Davis reintroduces SARA

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Rep. Tom Davis (R-Va.) has introduced a long-expected, controversial version of the Services Acquisition Reform Act after an earlier version stalled last year.

The legislation is intended to streamline the processes that federal agencies use to purchase services and also could open the door to contractors to fleece the government, critics charge.

The act calls for:

* A politically appointed chief acquisition officer to serve in every agency and the formation of a chief acquisition officers' council.

* Allowing greater use of commercial contracting practices including share-in-savings contracts and time-and-materials arrangements.

* Adding incentives for greater use of performance-based contracting.

Although witnesses who testified before the House Government Reform Committee today largely supported the bill's goals, some witnesses and some Democratic members of the committee said they worry that it goes too far in eliminating competition among contractors.

Government acquisition changed considerably in the 1990s through a series of reforms, said Davis, the committee's chairman, in his opening statement. "We are now faced with federal spending patterns that have undergone a vast change in a relatively short time," he said. "The new service-oriented, high-technology environment has simply overwhelmed the current system."

Witnesses testifying at the hearing, especially administration appointees like Angela Styles and Stephen Perry — administrators of the Office of Federal Procurement Policy and the General Services Administration, respectively — mostly approved of the bill. However, witnesses and some members of the committee raised objections to certain measures.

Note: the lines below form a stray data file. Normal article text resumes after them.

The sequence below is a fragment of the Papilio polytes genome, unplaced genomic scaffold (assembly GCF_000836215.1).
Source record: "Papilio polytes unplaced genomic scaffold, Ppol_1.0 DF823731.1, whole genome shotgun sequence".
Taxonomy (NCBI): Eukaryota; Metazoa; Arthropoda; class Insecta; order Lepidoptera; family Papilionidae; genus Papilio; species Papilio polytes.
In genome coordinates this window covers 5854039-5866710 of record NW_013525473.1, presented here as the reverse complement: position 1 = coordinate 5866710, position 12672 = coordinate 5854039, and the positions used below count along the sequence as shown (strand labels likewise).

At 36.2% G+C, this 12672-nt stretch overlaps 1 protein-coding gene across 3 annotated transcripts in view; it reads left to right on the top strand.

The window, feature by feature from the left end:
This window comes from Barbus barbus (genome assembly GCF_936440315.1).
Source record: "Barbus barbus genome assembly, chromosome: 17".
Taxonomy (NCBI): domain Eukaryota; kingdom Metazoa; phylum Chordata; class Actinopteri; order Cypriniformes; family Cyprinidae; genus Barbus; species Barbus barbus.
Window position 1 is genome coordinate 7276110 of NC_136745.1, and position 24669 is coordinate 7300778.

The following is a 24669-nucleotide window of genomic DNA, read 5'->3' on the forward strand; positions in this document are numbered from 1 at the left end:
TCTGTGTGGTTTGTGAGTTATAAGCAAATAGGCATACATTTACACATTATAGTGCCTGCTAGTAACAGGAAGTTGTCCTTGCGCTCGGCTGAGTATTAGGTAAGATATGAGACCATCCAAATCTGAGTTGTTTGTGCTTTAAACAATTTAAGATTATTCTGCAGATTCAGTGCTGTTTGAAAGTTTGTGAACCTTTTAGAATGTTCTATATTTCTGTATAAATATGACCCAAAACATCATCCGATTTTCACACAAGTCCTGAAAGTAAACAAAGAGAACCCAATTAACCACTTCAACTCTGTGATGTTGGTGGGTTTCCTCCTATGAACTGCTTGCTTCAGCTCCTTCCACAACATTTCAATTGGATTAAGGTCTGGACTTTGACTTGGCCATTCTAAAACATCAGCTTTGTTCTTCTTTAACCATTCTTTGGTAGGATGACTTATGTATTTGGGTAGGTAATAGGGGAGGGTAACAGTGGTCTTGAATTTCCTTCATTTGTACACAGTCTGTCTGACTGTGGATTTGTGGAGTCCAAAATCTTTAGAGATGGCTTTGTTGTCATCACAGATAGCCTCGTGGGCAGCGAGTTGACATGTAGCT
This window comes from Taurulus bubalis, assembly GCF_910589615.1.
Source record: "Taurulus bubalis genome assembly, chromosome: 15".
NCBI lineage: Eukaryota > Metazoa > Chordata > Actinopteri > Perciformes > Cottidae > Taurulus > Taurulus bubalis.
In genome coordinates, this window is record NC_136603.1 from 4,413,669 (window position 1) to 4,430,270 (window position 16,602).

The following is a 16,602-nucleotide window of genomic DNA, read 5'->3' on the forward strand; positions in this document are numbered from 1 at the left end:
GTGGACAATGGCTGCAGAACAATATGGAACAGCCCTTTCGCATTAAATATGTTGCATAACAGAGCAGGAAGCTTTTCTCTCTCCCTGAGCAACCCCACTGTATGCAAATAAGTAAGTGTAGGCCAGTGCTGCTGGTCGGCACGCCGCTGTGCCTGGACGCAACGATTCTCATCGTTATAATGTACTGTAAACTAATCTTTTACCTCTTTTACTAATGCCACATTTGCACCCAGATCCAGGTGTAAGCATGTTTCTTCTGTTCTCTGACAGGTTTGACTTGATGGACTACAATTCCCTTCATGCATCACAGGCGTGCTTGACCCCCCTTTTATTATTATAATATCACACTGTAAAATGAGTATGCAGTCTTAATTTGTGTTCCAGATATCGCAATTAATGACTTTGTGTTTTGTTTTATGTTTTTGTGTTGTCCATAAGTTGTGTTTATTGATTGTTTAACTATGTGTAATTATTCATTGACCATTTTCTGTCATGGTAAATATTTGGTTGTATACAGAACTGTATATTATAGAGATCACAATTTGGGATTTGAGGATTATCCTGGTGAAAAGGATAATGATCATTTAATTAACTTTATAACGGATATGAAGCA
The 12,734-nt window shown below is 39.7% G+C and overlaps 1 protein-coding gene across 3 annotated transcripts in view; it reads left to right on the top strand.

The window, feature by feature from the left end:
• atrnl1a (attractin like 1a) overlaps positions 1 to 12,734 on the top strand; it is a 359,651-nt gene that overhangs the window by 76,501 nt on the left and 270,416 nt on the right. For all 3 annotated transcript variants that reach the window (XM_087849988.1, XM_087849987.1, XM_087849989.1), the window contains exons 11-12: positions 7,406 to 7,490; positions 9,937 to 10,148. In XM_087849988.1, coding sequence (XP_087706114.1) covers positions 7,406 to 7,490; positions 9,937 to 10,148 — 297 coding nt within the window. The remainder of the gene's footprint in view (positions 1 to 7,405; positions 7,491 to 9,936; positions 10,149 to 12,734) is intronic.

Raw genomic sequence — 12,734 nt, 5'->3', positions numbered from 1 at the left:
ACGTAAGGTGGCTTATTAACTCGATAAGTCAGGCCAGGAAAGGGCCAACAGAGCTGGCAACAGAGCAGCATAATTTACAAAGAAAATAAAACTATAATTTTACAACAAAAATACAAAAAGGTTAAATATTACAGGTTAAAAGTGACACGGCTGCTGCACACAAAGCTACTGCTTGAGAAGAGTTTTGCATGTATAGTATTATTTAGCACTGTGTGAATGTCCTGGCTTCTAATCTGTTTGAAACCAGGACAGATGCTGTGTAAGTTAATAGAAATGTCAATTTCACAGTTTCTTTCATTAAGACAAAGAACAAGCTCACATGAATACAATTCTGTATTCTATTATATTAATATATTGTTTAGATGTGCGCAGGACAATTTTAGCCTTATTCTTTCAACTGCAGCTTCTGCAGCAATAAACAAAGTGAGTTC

One objection several committee members raised is that the bill redefines "commercial item" broadly enough that the designation can be applied to services that are not commonly available on the commercial market.

In theory, the market moderates prices of commercial items, while government acquisition of other items are governed by laws that guard against fraud and abuse. Rep. Henry Waxman, (D-Calif.) said SARA would remove those safeguards for many service buys.

"Chairman Davis believes that these accounting standards can sometimes be too burdensome," Waxman said. "In particular, he is concerned that many smaller companies and start-up companies refuse to do business with the federal government because of the burdens of complying with these standards," Waxman said. Therefore, "many of the provisions in the bill" waive the application of oversight laws.

"Mr. Davis may have a point," he added. "We do need to ensure that smaller companies and other companies that don't normally do business with the federal government are able to do so. But we must do so in a way that protects the taxpayer against waste, fraud and abuse."

Other lawmakers objected to the bill's creation of a politically appointed chief acquisition officer, specifying that the position is not to go to a career federal employee. Davis said the intent is to position a high-ranking policy expert with access to the White House in each agency, while career staff would make the day-to-day acquisition decisions. That explanation did not satisfy critics of the measure.

"You should have a career person, not someone who might be a political appointee who has a business to go back to," said Rep. Carolyn Maloney, (D-N.Y.). "I find that very wrong and dangerous."

The bill, introduced April 29, is scheduled for markup May 6.

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